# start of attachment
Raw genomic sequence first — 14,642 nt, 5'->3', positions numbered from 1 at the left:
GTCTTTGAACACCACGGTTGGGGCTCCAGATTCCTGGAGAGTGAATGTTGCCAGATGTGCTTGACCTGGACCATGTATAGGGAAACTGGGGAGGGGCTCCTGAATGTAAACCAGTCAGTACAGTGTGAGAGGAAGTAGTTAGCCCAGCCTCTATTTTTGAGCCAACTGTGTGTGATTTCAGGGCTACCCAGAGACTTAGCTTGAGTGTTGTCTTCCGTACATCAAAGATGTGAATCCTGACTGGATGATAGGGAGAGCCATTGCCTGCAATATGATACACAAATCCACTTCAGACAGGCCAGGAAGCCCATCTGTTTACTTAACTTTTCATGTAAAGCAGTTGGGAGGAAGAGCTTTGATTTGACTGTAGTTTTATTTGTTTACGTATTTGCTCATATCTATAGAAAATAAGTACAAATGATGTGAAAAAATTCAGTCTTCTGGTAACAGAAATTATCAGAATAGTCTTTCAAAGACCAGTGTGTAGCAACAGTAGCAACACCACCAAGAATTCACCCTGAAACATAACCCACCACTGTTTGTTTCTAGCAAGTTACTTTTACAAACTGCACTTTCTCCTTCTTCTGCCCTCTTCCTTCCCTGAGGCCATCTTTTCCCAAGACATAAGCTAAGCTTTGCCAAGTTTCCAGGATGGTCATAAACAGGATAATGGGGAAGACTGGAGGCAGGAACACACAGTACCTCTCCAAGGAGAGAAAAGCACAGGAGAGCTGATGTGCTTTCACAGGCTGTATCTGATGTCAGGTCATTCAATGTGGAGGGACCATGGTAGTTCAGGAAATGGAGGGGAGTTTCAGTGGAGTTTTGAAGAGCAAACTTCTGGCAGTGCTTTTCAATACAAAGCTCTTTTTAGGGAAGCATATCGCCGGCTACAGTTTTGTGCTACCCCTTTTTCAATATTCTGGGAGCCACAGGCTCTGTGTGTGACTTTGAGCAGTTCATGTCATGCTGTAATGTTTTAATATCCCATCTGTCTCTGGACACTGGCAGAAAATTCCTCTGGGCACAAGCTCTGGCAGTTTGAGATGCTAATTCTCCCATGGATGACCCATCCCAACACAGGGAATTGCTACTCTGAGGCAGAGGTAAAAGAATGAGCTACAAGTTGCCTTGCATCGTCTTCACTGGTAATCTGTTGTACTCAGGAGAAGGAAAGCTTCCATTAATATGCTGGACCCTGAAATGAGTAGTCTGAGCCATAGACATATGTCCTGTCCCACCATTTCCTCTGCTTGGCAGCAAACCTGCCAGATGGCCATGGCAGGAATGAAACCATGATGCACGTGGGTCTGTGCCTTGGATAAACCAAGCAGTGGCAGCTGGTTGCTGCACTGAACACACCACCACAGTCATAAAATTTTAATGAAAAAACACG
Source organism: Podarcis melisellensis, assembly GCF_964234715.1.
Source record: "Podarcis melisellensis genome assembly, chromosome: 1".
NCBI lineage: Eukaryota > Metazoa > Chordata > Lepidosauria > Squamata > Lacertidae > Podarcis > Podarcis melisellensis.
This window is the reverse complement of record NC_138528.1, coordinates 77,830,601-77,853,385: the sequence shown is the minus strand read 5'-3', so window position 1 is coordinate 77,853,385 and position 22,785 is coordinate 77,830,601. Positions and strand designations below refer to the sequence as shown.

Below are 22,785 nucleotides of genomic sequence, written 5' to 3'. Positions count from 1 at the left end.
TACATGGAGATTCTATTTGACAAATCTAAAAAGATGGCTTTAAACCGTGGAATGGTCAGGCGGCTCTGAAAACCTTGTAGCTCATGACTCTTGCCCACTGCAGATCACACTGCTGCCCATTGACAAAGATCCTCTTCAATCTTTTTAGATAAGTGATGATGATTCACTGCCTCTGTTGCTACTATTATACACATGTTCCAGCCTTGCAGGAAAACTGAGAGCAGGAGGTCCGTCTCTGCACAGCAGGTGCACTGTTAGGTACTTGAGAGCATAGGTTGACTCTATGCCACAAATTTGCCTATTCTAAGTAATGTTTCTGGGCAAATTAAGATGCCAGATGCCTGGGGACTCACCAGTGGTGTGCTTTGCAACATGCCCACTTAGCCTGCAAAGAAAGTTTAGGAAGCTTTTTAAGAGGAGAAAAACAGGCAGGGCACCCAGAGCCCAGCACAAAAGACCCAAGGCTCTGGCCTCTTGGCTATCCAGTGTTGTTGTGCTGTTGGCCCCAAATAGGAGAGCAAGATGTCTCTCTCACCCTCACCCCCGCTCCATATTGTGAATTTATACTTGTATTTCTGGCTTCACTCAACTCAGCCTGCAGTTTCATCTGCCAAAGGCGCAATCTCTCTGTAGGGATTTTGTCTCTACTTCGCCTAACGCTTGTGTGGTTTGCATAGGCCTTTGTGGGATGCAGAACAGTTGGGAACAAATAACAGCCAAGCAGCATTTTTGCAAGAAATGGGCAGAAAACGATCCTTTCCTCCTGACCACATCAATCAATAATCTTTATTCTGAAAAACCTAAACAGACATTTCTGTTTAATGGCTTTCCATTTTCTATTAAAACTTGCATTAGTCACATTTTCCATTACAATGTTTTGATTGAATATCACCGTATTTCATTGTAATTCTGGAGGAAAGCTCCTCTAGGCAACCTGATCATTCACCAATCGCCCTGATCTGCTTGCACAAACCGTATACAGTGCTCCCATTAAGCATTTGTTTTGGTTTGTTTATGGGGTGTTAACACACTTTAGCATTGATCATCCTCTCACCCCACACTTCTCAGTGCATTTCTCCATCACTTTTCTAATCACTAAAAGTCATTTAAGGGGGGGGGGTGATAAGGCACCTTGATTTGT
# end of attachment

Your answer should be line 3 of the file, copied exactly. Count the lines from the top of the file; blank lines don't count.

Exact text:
Source organism: Podarcis melisellensis, assembly GCF_964234715.1.